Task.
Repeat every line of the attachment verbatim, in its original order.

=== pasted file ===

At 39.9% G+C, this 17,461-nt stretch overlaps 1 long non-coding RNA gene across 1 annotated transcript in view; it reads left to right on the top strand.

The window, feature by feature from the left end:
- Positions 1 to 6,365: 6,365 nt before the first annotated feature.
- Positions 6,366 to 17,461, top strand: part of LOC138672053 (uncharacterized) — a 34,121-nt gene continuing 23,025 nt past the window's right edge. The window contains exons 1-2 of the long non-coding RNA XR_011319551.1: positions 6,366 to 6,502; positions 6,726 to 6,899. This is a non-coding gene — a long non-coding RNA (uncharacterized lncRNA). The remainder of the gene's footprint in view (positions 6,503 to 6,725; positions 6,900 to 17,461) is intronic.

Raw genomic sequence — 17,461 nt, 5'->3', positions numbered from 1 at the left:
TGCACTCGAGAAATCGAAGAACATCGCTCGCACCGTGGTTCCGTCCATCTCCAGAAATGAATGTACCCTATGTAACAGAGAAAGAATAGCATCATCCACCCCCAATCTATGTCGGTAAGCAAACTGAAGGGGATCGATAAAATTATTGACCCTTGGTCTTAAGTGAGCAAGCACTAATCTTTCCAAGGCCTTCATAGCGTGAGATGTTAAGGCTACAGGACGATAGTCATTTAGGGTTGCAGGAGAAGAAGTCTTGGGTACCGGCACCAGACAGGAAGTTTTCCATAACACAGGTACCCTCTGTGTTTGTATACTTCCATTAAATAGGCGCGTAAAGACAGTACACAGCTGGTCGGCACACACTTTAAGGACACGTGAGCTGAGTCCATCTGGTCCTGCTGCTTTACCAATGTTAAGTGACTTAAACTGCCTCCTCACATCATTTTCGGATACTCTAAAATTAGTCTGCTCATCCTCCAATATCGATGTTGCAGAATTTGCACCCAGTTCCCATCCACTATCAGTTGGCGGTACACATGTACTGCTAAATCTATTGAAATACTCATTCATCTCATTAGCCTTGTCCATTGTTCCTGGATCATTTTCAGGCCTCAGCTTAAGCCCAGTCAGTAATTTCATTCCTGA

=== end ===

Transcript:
At 39.9% G+C, this 17,461-nt stretch overlaps 1 long non-coding RNA gene across 1 annotated transcript in view; it reads left to right on the top strand.

The window, feature by feature from the left end:
- Positions 1 to 6,365: 6,365 nt before the first annotated feature.
- Positions 6,366 to 17,461, top strand: part of LOC138672053 (uncharacterized) — a 34,121-nt gene continuing 23,025 nt past the window's right edge. The window contains exons 1-2 of the long non-coding RNA XR_011319551.1: positions 6,366 to 6,502; positions 6,726 to 6,899. This is a non-coding gene — a long non-coding RNA (uncharacterized lncRNA). The remainder of the gene's footprint in view (positions 6,503 to 6,725; positions 6,900 to 17,461) is intronic.

Raw genomic sequence — 17,461 nt, 5'->3', positions numbered from 1 at the left:
TGCACTCGAGAAATCGAAGAACATCGCTCGCACCGTGGTTCCGTCCATCTCCAGAAATGAATGTACCCTATGTAACAGAGAAAGAATAGCATCATCCACCCCCAATCTATGTCGGTAAGCAAACTGAAGGGGATCGATAAAATTATTGACCCTTGGTCTTAAGTGAGCAAGCACTAATCTTTCCAAGGCCTTCATAGCGTGAGATGTTAAGGCTACAGGACGATAGTCATTTAGGGTTGCAGGAGAAGAAGTCTTGGGTACCGGCACCAGACAGGAAGTTTTCCATAACACAGGTACCCTCTGTGTTTGTATACTTCCATTAAATAGGCGCGTAAAGACAGTACACAGCTGGTCGGCACACACTTTAAGGACACGTGAGCTGAGTCCATCTGGTCCTGCTGCTTTACCAATGTTAAGTGACTTAAACTGCCTCCTCACATCATTTTCGGATACTCTAAAATTAGTCTGCTCATCCTCCAATATCGATGTTGCAGAATTTGCACCCAGTTCCCATCCACTATCAGTTGGCGGTACACATGTACTGCTAAATCTATTGAAATACTCATTCATCTCATTAGCCTTGTCCATTGTTCCTGGATCATTTTCAGGCCTCAGCTTAAGCCCAGTCAGTAATTTCATTCCTGA